n African Human Rights Law Journal - Religion and the republican state in Africa : the need for a distanced relationship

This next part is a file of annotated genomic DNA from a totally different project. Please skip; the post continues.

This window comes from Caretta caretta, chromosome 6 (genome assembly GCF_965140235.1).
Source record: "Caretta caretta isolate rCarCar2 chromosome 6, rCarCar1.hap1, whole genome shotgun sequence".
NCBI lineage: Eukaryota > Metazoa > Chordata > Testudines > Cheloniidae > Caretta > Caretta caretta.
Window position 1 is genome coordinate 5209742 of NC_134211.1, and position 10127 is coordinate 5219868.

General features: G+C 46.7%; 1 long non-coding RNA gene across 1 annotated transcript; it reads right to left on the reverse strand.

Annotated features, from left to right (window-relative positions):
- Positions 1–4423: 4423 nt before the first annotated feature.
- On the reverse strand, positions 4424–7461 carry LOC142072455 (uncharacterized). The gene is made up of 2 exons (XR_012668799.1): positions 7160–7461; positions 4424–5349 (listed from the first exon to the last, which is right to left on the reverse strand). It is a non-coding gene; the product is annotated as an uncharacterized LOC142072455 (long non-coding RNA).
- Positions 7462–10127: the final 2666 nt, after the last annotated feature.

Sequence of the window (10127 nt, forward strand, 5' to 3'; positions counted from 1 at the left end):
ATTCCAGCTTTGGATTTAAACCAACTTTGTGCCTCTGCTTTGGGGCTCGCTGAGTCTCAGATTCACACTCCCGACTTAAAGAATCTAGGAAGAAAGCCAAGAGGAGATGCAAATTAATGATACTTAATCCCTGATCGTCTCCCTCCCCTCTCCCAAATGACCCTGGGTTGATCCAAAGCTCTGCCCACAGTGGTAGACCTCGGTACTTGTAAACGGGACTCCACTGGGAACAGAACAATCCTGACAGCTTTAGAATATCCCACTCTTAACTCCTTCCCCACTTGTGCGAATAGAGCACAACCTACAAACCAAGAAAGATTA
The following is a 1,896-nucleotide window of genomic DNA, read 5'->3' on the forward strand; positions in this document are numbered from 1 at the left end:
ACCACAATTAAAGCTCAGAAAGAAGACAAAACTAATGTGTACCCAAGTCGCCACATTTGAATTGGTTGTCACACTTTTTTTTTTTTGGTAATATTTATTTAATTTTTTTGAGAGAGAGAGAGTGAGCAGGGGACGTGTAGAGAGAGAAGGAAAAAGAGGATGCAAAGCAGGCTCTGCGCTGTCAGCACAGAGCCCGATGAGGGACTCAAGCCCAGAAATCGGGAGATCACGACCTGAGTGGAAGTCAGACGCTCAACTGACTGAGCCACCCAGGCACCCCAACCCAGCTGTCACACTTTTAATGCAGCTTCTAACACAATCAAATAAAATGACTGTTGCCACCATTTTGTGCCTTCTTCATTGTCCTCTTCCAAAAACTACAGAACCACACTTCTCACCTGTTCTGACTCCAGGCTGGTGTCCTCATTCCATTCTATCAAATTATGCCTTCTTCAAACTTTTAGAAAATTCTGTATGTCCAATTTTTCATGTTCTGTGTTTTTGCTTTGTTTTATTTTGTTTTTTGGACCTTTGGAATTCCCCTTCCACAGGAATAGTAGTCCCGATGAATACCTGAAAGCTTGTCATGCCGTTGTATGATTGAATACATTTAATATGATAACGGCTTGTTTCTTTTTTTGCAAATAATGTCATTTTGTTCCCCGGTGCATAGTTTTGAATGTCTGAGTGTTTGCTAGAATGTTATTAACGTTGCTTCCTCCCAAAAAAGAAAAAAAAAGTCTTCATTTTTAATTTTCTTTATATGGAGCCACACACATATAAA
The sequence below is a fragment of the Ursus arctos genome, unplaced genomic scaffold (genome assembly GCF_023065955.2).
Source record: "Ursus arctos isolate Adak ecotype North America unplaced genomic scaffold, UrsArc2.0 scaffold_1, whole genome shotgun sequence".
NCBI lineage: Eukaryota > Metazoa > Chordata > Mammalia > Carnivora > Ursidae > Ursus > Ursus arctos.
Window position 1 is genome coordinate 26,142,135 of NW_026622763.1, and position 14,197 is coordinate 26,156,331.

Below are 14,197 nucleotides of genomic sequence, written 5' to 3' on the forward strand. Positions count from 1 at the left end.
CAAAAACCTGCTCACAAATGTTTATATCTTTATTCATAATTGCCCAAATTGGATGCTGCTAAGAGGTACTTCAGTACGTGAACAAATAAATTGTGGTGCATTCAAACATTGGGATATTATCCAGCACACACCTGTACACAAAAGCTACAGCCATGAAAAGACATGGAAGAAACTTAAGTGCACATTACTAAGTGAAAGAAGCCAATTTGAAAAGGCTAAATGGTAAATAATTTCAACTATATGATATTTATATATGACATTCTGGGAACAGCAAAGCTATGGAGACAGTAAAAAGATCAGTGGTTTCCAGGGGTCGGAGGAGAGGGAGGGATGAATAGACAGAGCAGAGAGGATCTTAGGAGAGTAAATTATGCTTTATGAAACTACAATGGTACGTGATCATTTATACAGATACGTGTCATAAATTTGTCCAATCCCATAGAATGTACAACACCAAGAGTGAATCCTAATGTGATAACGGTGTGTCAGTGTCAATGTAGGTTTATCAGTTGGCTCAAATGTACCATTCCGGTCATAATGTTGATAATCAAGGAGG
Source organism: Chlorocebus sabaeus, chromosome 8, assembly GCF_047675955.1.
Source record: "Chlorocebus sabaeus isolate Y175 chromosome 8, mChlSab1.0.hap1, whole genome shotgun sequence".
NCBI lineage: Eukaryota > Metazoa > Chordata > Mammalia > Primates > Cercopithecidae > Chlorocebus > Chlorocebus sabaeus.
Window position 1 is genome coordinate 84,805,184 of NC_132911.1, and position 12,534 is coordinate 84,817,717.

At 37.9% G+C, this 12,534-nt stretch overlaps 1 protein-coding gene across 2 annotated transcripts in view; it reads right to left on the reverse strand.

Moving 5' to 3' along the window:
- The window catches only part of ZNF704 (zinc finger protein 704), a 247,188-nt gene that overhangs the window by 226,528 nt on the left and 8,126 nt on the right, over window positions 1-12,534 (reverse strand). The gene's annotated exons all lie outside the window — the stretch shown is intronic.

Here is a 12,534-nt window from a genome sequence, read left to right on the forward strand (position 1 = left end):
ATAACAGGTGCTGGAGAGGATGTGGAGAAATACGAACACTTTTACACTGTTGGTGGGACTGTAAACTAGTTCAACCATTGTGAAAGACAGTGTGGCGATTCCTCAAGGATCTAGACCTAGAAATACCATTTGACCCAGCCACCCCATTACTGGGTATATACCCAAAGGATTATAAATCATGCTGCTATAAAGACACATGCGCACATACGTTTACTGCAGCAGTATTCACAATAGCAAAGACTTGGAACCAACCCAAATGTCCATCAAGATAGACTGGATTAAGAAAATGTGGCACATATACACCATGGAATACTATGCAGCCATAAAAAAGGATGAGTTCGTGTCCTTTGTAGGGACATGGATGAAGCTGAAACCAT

This article argues for a separation of religions from governance in the republican states. In this era of expansion of the concept of sovereignty and the generalisation of human rights, the influence of dominant religions on legislation and governance cannot be justified. Religion, if it is to be true to itself, should not allow its use for political gain and neither should it seek to usurp political power to advance its goals. To do otherwise will set the stage for the abuse of the rights of sections of citizens. The majority of African states are republican and it is argued that, having regard to the diverse nature of these states, it will be better for national cohesion if religions are excluded from the political and legal systems.


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